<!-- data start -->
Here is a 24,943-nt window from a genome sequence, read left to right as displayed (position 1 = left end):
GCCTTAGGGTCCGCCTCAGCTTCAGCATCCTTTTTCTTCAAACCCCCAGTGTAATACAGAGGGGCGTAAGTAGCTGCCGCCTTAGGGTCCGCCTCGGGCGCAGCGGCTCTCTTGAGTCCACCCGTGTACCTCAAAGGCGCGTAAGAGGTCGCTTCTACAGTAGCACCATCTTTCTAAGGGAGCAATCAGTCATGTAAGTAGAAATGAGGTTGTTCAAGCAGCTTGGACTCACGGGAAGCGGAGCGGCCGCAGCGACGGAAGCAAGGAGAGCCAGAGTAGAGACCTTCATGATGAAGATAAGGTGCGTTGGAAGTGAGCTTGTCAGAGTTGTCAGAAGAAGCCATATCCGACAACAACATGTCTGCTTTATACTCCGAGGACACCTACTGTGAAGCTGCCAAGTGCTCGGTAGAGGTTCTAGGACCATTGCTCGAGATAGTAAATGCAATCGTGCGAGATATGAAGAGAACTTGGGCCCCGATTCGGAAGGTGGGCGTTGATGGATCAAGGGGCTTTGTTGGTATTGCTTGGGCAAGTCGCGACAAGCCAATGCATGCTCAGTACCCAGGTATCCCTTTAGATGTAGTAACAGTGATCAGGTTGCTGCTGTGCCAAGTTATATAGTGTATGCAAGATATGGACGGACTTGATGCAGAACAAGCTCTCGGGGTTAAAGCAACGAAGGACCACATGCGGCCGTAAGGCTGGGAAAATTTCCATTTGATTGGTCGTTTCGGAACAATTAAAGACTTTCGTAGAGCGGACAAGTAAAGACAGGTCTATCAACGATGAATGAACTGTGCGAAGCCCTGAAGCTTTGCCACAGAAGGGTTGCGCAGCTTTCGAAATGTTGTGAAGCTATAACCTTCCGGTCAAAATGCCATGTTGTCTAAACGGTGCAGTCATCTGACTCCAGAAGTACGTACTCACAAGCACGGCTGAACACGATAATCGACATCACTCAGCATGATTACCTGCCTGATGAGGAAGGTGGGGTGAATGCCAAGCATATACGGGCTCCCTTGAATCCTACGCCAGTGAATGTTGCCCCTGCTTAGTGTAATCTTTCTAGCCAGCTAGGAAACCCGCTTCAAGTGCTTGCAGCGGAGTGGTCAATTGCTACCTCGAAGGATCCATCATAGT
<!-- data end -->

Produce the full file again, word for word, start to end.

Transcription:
Here is a 24,943-nt window from a genome sequence, read left to right as displayed (position 1 = left end):
GCCTTAGGGTCCGCCTCAGCTTCAGCATCCTTTTTCTTCAAACCCCCAGTGTAATACAGAGGGGCGTAAGTAGCTGCCGCCTTAGGGTCCGCCTCGGGCGCAGCGGCTCTCTTGAGTCCACCCGTGTACCTCAAAGGCGCGTAAGAGGTCGCTTCTACAGTAGCACCATCTTTCTAAGGGAGCAATCAGTCATGTAAGTAGAAATGAGGTTGTTCAAGCAGCTTGGACTCACGGGAAGCGGAGCGGCCGCAGCGACGGAAGCAAGGAGAGCCAGAGTAGAGACCTTCATGATGAAGATAAGGTGCGTTGGAAGTGAGCTTGTCAGAGTTGTCAGAAGAAGCCATATCCGACAACAACATGTCTGCTTTATACTCCGAGGACACCTACTGTGAAGCTGCCAAGTGCTCGGTAGAGGTTCTAGGACCATTGCTCGAGATAGTAAATGCAATCGTGCGAGATATGAAGAGAACTTGGGCCCCGATTCGGAAGGTGGGCGTTGATGGATCAAGGGGCTTTGTTGGTATTGCTTGGGCAAGTCGCGACAAGCCAATGCATGCTCAGTACCCAGGTATCCCTTTAGATGTAGTAACAGTGATCAGGTTGCTGCTGTGCCAAGTTATATAGTGTATGCAAGATATGGACGGACTTGATGCAGAACAAGCTCTCGGGGTTAAAGCAACGAAGGACCACATGCGGCCGTAAGGCTGGGAAAATTTCCATTTGATTGGTCGTTTCGGAACAATTAAAGACTTTCGTAGAGCGGACAAGTAAAGACAGGTCTATCAACGATGAATGAACTGTGCGAAGCCCTGAAGCTTTGCCACAGAAGGGTTGCGCAGCTTTCGAAATGTTGTGAAGCTATAACCTTCCGGTCAAAATGCCATGTTGTCTAAACGGTGCAGTCATCTGACTCCAGAAGTACGTACTCACAAGCACGGCTGAACACGATAATCGACATCACTCAGCATGATTACCTGCCTGATGAGGAAGGTGGGGTGAATGCCAAGCATATACGGGCTCCCTTGAATCCTACGCCAGTGAATGTTGCCCCTGCTTAGTGTAATCTTTCTAGCCAGCTAGGAAACCCGCTTCAAGTGCTTGCAGCGGAGTGGTCAATTGCTACCTCGAAGGATCCATCATAGT